Thursday, July 12, 2007

The End of Mandatory Arbitration?

Every few years, some group or another starts up the "mandatory arbitration is unfair" argument, and it looks like it is that time again.

CCH Wall Street has a column today regarding Congressional interest in ending mandatory arbitration in the securities industry. I won't repeat the arguments, most of us know them by heart.

There is no doubt that arbitration is a faster and less expensive method of dispute resolution. And there should not be any doubt that faster and less expensive benefits the party with fewer resources and less experience in dispute resolution. In customer arbitrations, that would be the customer...not the brokerage firm.

Of course, there are many benefits to the brokerage firms from arbitration, but my point is that customers benefit as well.

Studies like the one prepared by Daniel Solin and Ed O'Neill (a claimant's attorney and a claimant's expert witness) do nothing to shed light on the issue of "fairness" since they ignore the fact that 70% of all securities arbitrations are resolved by the mutual agreement of the parties.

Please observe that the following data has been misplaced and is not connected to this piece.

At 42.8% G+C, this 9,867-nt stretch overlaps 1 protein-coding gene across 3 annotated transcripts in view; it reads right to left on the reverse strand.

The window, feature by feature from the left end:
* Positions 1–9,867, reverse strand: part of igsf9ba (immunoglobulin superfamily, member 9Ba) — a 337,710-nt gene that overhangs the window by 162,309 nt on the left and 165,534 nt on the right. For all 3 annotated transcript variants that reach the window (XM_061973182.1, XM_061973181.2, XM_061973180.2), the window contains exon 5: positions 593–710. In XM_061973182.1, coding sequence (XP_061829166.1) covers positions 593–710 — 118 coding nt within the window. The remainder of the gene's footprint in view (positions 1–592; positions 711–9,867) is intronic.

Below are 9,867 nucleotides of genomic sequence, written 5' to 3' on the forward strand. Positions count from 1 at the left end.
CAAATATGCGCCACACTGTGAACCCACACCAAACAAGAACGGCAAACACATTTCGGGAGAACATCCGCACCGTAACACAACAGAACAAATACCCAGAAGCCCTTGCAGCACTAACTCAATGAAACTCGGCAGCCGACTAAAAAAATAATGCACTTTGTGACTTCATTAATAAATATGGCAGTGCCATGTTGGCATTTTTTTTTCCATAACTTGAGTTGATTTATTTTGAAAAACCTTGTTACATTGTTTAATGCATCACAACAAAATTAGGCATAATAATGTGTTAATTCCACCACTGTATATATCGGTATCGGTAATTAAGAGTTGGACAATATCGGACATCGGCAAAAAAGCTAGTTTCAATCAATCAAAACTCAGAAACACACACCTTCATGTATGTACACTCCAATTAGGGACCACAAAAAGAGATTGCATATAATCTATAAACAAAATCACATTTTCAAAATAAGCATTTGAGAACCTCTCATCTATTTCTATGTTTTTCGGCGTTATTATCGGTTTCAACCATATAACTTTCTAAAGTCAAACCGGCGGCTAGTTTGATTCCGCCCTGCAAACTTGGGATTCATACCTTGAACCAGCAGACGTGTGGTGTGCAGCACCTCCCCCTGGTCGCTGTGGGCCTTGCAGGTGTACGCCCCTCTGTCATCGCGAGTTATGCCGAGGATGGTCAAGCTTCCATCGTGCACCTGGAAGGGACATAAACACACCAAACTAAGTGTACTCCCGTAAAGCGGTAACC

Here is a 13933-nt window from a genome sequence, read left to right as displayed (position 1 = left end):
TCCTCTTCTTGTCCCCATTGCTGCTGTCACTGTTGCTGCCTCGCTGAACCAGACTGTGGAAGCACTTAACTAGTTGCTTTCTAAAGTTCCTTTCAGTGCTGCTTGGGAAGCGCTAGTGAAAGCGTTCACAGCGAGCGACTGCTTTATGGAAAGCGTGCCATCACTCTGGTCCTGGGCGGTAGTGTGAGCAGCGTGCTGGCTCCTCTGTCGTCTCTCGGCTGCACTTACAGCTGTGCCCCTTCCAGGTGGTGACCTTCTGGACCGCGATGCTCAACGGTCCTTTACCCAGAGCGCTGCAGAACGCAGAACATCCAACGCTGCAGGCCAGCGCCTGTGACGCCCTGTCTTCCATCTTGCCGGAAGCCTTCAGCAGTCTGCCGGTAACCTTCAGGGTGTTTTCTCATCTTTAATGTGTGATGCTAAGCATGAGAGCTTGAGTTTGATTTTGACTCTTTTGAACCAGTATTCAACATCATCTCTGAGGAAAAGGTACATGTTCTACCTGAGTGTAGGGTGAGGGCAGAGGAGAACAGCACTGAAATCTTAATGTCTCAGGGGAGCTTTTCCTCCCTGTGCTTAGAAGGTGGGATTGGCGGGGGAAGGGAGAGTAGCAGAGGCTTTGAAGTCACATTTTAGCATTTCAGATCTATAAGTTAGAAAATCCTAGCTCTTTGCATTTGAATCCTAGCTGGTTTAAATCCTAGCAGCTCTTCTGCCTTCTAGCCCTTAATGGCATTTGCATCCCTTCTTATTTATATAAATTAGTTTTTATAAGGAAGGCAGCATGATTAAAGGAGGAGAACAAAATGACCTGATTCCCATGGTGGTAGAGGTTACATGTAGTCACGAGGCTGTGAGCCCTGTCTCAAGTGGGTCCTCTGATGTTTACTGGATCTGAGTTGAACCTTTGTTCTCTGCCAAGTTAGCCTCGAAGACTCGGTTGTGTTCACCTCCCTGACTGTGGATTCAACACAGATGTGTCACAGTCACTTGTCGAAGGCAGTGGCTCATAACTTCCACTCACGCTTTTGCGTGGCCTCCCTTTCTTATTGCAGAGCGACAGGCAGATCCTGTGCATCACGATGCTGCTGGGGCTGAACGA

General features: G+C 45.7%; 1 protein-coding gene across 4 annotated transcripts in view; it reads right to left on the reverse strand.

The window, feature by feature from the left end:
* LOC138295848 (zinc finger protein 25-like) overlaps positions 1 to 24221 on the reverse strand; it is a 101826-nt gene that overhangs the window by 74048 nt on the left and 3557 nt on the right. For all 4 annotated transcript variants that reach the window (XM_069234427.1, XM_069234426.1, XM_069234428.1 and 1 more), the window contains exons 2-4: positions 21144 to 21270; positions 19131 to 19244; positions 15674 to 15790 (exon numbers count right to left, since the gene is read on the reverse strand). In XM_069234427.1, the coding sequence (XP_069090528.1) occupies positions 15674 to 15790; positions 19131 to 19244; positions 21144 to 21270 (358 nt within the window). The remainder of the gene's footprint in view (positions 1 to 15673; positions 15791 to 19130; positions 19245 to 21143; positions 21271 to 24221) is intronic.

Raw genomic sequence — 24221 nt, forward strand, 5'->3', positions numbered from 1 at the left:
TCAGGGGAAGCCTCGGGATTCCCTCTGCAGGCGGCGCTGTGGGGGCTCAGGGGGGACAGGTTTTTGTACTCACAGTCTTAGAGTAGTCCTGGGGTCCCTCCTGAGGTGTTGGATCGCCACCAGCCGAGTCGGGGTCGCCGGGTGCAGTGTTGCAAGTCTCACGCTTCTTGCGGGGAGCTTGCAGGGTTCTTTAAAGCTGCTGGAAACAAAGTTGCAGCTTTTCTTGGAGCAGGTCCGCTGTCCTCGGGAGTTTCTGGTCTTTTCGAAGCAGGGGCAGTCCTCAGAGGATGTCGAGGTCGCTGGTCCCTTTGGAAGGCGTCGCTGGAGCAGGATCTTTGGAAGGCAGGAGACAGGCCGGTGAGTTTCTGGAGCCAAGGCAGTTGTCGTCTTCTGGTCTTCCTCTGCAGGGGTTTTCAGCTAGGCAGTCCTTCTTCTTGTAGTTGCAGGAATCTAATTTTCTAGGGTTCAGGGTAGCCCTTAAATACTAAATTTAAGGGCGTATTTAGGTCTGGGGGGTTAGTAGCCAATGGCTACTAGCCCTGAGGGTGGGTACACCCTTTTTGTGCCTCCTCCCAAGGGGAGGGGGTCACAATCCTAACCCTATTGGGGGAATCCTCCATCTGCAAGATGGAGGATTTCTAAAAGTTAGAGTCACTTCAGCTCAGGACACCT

But the real issue is what is the alternative to mandatory arbitration? Arbitration is a creature of contract. Without the agreement of both sides to arbitrate, there can be no arbitration. If Congress forces the industry to abandon arbitration clauses in customer agreements, will it also force the NASD and the NYSE to abandon their requirements that firms arbitrate disputes at the request of the customer?

We can't have it both ways. Either arbitration is mandatory for all parties, or it is not. It seems to me that investor groups want it both ways. They want to arbitrate when it suits them, and they want to go to court when that suits their needs better.

That is not the law of arbitration, nor should it be. If we are going to do away with mandatory arbitration, we should do away with it completely.

Of course that leaves us with the problem of the investor with $100,000 in losses who is forced to bring a court case, and can't, because the court process is too expensive.
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